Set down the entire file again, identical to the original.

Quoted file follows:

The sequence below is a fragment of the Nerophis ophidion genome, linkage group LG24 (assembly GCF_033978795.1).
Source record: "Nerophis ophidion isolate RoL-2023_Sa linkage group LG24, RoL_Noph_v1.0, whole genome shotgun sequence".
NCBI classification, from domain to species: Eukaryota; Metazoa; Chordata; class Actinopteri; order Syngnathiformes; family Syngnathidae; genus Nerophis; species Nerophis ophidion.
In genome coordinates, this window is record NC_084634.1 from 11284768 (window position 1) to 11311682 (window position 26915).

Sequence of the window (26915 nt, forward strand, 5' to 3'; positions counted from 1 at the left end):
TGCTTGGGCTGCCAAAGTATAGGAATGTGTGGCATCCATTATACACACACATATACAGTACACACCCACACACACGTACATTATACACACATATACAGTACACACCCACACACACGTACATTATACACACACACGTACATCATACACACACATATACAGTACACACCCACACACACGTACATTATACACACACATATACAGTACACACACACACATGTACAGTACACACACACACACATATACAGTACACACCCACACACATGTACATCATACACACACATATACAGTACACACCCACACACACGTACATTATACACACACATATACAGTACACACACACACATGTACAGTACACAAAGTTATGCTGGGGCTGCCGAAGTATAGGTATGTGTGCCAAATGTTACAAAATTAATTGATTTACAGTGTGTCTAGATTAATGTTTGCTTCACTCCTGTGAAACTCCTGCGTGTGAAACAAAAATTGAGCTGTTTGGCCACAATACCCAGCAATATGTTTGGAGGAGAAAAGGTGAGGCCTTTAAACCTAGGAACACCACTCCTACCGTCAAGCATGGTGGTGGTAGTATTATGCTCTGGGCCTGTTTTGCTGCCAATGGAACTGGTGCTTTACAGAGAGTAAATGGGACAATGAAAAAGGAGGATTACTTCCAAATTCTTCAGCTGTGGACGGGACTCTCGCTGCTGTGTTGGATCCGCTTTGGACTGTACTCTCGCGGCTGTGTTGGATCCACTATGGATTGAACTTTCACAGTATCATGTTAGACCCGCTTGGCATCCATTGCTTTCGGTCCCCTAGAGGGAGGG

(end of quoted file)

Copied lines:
The sequence below is a fragment of the Nerophis ophidion genome, linkage group LG24 (assembly GCF_033978795.1).
Source record: "Nerophis ophidion isolate RoL-2023_Sa linkage group LG24, RoL_Noph_v1.0, whole genome shotgun sequence".
NCBI classification, from domain to species: Eukaryota; Metazoa; Chordata; class Actinopteri; order Syngnathiformes; family Syngnathidae; genus Nerophis; species Nerophis ophidion.
In genome coordinates, this window is record NC_084634.1 from 11284768 (window position 1) to 11311682 (window position 26915).

Sequence of the window (26915 nt, forward strand, 5' to 3'; positions counted from 1 at the left end):
TGCTTGGGCTGCCAAAGTATAGGAATGTGTGGCATCCATTATACACACACATATACAGTACACACCCACACACACGTACATTATACACACATATACAGTACACACCCACACACACGTACATTATACACACACACGTACATCATACACACACATATACAGTACACACCCACACACACGTACATTATACACACACATATACAGTACACACACACACATGTACAGTACACACACACACACATATACAGTACACACCCACACACATGTACATCATACACACACATATACAGTACACACCCACACACACGTACATTATACACACACATATACAGTACACACACACACATGTACAGTACACAAAGTTATGCTGGGGCTGCCGAAGTATAGGTATGTGTGCCAAATGTTACAAAATTAATTGATTTACAGTGTGTCTAGATTAATGTTTGCTTCACTCCTGTGAAACTCCTGCGTGTGAAACAAAAATTGAGCTGTTTGGCCACAATACCCAGCAATATGTTTGGAGGAGAAAAGGTGAGGCCTTTAAACCTAGGAACACCACTCCTACCGTCAAGCATGGTGGTGGTAGTATTATGCTCTGGGCCTGTTTTGCTGCCAATGGAACTGGTGCTTTACAGAGAGTAAATGGGACAATGAAAAAGGAGGATTACTTCCAAATTCTTCAGCTGTGGACGGGACTCTCGCTGCTGTGTTGGATCCGCTTTGGACTGTACTCTCGCGGCTGTGTTGGATCCACTATGGATTGAACTTTCACAGTATCATGTTAGACCCGCTTGGCATCCATTGCTTTCGGTCCCCTAGAGGGAGGG